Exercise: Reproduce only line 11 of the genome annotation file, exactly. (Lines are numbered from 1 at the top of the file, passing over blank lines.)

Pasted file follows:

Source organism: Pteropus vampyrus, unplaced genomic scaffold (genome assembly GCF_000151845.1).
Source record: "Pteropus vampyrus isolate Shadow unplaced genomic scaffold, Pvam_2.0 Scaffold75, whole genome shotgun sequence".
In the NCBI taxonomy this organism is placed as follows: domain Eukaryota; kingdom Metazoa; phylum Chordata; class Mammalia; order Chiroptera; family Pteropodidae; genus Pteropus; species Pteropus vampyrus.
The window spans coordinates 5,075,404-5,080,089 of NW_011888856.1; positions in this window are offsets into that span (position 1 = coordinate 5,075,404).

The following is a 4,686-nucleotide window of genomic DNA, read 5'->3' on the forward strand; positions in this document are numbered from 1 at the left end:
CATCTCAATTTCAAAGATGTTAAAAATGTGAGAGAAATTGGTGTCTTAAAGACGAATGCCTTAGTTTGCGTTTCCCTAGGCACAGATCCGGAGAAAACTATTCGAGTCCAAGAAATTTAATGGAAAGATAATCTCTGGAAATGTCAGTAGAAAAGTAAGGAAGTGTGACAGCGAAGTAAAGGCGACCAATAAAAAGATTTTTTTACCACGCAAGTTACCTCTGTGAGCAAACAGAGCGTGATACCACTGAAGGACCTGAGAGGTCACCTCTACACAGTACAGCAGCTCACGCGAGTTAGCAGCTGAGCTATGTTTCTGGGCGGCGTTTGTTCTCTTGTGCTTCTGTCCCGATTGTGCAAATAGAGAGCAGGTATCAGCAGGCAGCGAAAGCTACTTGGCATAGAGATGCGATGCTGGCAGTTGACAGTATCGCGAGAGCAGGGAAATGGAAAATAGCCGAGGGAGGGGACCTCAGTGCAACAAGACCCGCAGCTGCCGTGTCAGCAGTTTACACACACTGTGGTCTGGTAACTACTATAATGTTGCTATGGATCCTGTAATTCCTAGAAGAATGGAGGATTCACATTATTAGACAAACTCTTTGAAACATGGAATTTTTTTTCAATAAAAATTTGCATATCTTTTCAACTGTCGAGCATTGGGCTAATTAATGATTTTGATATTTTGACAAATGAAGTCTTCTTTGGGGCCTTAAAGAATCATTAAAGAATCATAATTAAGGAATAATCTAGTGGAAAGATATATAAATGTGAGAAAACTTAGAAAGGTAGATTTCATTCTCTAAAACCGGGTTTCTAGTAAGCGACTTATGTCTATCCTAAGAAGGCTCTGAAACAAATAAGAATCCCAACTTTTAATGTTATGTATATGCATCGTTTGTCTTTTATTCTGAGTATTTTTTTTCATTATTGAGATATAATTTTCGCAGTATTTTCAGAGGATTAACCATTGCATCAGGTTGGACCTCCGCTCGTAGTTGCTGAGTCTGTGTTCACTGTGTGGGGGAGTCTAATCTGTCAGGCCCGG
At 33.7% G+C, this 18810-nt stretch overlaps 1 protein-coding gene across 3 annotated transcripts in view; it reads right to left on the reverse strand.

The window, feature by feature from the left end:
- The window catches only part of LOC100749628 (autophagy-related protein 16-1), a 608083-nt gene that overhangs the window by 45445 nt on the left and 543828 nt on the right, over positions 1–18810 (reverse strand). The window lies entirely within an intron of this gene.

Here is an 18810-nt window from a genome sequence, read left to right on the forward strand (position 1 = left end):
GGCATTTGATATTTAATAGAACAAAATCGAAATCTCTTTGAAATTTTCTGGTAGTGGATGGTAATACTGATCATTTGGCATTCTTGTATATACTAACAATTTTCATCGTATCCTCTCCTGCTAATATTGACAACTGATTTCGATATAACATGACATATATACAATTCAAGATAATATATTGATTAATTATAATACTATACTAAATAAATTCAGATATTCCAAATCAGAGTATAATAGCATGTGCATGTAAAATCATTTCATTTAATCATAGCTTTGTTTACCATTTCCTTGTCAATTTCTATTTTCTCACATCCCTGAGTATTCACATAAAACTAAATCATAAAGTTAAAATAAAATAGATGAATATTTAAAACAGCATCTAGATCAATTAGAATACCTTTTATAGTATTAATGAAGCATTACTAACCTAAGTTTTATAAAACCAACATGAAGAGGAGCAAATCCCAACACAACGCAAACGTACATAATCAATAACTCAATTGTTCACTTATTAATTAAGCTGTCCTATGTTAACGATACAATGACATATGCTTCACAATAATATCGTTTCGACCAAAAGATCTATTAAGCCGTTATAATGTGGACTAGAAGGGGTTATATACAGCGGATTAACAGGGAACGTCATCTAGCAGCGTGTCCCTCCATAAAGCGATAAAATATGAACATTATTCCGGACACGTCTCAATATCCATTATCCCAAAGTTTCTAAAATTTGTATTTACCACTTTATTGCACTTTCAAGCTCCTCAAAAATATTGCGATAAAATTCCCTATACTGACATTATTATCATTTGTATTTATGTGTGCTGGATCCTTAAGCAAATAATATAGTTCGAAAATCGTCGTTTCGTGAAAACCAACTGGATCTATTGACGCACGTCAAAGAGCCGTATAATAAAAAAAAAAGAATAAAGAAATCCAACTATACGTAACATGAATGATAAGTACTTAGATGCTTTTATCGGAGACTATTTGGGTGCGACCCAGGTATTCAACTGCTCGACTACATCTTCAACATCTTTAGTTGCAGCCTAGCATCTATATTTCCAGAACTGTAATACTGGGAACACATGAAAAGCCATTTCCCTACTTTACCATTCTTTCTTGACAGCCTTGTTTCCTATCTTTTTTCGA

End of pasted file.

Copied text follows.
GGCATTTGATATTTAATAGAACAAAATCGAAATCTCTTTGAAATTTTCTGGTAGTGGATGGTAATACTGATCATTTGGCATTCTTGTATATACTAACAATTTTCATCGTATCCTCTCCTGCTAATATTGACAACTGATTTCGATATAACATGACATATATACAATTCAAGATAATATATTGATTAATTATAATACTATACTAAATAAATTCAGATATTCCAAATCAGAGTATAATAGCATGTGCATGTAAAATCATTTCATTTAATCATAGCTTTGTTTACCATTTCCTTGTCAATTTCTATTTTCTCACATCCCTGAGTATTCACATAAAACTAAATCATAAAGTTAAAATAAAATAGATGAATATTTAAAACAGCATCTAGATCAATTAGAATACCTTTTATAGTATTAATGAAGCATTACTAACCTAAGTTTTATAAAACCAACATGAAGAGGAGCAAATCCCAACACAACGCAAACGTACATAATCAATAACTCAATTGTTCACTTATTAATTAAGCTGTCCTATGTTAACGATACAATGACATATGCTTCACAATAATATCGTTTCGACCAAAAGATCTATTAAGCCGTTATAATGTGGACTAGAAGGGGTTATATACAGCGGATTAACAGGGAACGTCATCTAGCAGCGTGTCCCTCCATAAAGCGATAAAATATGAACATTATTCCGGACACGTCTCAATATCCATTATCCCAAAGTTTCTAAAATTTGTATTTACCACTTTATTGCACTTTCAAGCTCCTCAAAAATATTGCGATAAAATTCCCTATACTGACATTATTATCATTTGTATTTATGTGTGCTGGATCCTTAAGCAAATAATATAGTTCGAAAATCGTCGTTTCGTGAAAACCAACTGGATCTATTGACGCACGTCAAAGAGCCGTATAATAAAAAAAAAAGAATAAAGAAATCCAACTATACGTAACATGAATGATAAGTACTTAGATGCTTTTATCGGAGACTATTTGGGTGCGACCCAGGTATTCAACTGCTCGACTACATCTTCAACATCTTTAGTTGCAGCCTAGCATCTATATTTCCAGAACTGTAATACTGGGAACACATGAAAAGCCATTTCCCTACTTTACCATTCTTTCTTGACAGCCTTGTTTCCTATCTTTTTTCGA